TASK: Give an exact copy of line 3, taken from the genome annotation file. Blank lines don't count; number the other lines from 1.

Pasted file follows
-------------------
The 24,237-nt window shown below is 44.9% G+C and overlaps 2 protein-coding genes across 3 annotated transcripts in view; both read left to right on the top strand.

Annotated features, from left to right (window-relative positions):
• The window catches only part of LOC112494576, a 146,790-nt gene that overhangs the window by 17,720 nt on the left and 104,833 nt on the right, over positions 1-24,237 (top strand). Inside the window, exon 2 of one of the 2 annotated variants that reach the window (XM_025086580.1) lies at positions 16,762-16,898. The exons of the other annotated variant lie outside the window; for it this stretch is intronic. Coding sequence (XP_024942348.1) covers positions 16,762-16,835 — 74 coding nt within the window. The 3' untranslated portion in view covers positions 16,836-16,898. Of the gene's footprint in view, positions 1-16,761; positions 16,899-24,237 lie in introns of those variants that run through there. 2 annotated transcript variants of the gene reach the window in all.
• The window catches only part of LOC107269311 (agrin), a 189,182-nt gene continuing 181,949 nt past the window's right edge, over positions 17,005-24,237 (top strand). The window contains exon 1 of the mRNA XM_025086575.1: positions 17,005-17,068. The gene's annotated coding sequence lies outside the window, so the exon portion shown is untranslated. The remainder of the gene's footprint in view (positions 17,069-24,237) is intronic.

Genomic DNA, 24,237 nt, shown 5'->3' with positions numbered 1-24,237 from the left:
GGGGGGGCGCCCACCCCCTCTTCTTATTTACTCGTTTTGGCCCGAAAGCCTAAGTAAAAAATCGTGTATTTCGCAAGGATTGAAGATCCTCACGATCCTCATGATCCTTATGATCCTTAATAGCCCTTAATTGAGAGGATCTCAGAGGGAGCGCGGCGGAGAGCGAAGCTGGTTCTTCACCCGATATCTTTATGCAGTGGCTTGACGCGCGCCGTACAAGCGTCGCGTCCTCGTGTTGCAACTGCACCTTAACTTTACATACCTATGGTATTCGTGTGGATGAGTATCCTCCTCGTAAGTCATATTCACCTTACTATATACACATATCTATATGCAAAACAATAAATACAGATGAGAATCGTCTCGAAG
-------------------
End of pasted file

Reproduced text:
• The window catches only part of LOC112494576, a 146,790-nt gene that overhangs the window by 17,720 nt on the left and 104,833 nt on the right, over positions 1-24,237 (top strand). Inside the window, exon 2 of one of the 2 annotated variants that reach the window (XM_025086580.1) lies at positions 16,762-16,898. The exons of the other annotated variant lie outside the window; for it this stretch is intronic. Coding sequence (XP_024942348.1) covers positions 16,762-16,835 — 74 coding nt within the window. The 3' untranslated portion in view covers positions 16,836-16,898. Of the gene's footprint in view, positions 1-16,761; positions 16,899-24,237 lie in introns of those variants that run through there. 2 annotated transcript variants of the gene reach the window in all.